Mark Martin will race in his 28th Daytona 500 next week and, so far, the future NASCAR Hall of Famer is 0-for-27.
But the Michael Waltrip Racing driver insists being winless in the world's biggest stock car race doesn't get under his skin.
"It doesn't bother me," he said Thursday during NASCAR Media Day. "At all."
Really? How could that be? I was a bit skeptical about Martin's claim, so I blurted out, "I don't believe that."
"It doesn't bother me!" he insisted.
"But why?" I asked.
"Why should it?" he said. "I didn't win it, did I? If I won it and for some reason I didn't get the trophy, that would bother me. But I didn't win it yet."
Martin's philosophy about not winning the Daytona 500 is similar to how he views the lack of a Sprint Cup Series championship in his career (he's finished second in the points five times).
"Gosh, nobody ever told me I was going to be the greatest of all time or anything like that," he said. "I'm darn lucky to have been able to participate in the sport and stumble around a few teams. I'm serious. I'm not owed anything. You earn what you get."
I wasn't totally sold on Martin's comments, though, so I pressed on. Sure, maybe he didn't feel he was owed a Daytona 500 win. But surely, the lack of a 500 victory had to gnaw at him.
"I have not lost one ounce of sleep over not winning it, other than the disappointment of being within three feet of it in '07 (when Martin lost to Kevin Harvick)," he said. "I did lose a little bit of sleep over coming within three feet of it."
Martin reiterated his longtime belief that drivers don't get to choose which races they win; instead, he said, a racer should just appreciate any victory regardless of the venue.
And as for the championship? He came to terms with his lack of a Cup trophy when he left Roush Fenway Racing at the end of 2006 and embarked on a partial schedule with Ginn Racing the following year.
When he found early success at Ginn – nearly winning the 500 and leading the points for a stretch – he still stepped out of the car as planned.
"In '07, when we were leading the points after five races, everybody just like flipped out," he said. "(People said,) 'Don't you want to keep going?'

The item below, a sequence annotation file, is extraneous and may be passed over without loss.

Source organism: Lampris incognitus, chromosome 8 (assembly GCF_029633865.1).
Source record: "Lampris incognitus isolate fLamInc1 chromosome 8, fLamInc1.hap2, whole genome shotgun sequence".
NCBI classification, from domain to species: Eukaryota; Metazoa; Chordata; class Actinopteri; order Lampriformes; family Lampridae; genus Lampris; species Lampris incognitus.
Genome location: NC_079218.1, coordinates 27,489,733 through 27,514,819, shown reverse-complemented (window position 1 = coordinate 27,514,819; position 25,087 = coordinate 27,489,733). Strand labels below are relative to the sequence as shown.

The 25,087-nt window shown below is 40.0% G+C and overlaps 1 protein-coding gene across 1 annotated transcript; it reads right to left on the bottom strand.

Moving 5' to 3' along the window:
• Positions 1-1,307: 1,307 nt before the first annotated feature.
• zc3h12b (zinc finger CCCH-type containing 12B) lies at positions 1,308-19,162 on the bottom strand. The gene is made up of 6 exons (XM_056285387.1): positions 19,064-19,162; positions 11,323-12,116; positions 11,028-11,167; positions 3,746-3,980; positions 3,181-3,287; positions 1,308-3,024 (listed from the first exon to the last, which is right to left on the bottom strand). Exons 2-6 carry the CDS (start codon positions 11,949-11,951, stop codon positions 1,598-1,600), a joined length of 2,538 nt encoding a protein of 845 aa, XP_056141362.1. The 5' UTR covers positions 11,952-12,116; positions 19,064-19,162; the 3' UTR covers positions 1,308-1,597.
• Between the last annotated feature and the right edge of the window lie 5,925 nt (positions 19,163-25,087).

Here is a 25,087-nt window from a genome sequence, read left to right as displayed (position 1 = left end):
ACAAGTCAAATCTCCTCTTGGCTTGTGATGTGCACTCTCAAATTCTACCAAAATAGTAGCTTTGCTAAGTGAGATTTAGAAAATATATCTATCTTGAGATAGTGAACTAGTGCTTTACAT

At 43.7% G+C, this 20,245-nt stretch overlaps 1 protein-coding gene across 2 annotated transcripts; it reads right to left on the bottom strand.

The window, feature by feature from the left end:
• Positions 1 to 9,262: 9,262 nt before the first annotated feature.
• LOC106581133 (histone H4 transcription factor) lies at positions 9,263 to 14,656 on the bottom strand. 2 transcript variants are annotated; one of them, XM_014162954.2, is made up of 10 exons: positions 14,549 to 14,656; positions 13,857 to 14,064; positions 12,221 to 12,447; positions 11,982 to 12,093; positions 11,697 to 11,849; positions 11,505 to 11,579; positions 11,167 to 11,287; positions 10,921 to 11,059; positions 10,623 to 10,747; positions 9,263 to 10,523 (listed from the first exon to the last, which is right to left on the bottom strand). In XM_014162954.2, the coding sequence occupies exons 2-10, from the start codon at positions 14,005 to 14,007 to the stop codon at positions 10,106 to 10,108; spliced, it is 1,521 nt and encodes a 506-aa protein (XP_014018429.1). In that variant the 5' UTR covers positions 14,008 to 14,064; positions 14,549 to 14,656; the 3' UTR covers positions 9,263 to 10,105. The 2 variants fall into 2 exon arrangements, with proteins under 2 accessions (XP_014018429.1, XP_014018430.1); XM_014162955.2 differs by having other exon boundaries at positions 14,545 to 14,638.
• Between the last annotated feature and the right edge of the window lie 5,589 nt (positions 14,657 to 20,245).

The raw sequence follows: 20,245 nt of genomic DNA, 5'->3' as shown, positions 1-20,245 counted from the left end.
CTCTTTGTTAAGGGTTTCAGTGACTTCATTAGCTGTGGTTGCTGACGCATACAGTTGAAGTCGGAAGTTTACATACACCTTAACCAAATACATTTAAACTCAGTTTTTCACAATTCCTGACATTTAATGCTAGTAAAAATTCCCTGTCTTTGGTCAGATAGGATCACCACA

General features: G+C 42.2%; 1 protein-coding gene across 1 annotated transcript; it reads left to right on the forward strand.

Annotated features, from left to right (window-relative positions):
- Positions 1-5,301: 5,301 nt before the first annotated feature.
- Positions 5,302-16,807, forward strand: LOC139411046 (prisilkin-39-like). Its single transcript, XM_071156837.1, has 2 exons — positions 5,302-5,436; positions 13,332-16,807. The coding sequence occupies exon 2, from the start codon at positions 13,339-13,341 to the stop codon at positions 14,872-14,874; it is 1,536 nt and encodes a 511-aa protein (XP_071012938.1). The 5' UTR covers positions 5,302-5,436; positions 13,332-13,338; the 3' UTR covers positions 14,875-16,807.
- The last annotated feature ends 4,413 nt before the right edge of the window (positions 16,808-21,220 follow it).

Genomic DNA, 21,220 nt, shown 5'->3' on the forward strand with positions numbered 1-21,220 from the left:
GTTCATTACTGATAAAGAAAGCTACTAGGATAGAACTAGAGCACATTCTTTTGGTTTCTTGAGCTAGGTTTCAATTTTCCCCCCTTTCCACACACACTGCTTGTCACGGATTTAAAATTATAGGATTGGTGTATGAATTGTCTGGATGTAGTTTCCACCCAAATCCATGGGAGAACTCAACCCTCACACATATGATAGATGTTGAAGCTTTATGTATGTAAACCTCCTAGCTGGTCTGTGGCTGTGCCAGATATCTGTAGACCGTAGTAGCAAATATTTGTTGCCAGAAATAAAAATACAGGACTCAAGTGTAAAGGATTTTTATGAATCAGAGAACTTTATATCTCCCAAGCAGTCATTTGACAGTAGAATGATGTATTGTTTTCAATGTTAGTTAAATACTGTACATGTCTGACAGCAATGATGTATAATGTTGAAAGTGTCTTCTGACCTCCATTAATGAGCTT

"I wanted to win the championship when I wanted to win it – when I was young. At that point, I'd already made peace with that. It was not on my agenda."
But in 2009, Martin again found himself in position to win his first title. He had resumed his career with a full-time slate of races for Hendrick Motorsports, but he said "they wanted to win a championship" – meaning it wasn't necessarily his own priority.
"I gave everything that I had (in 2009), but I didn't lose any sleep over it," he said. "It didn't bother me like it did when I was young."
Even when he was young, though – and he just turned 53, so "young" was a few decades ago – Martin said he didn't worry too much about losing close championship battles because he just knew he would win one someday.
But he didn't. And so when he looks at Carl Edwards' two runnerup points finishes, he is somewhat concerned.
"Look out, Carl," he said. "It looks like he's going to win it a lot of times, but..."
His voice trailed off and he considered Edwards' heartbreak from last season's championship Chase.
"At least I didn't tie!" Martin said. "For crying out loud. That's awful!"
So when Martin claims to not let any of the disappointments over not winning a Daytona 500 and championship bother him, he's mostly telling the truth.
But he admits there's "a certain amount of self-preservation" in his thoughts, a way to protect himself from letting it affect him.
"You can let (expectations) tear you apart and let things make you not as successful of a person and not as happy of a person," he said. "You have to manage yourself to some degree."
If Martin wins next Sunday's Daytona 500, many would view it as a happy ending to a legendary career. But if you ask Martin, he's been happy all along.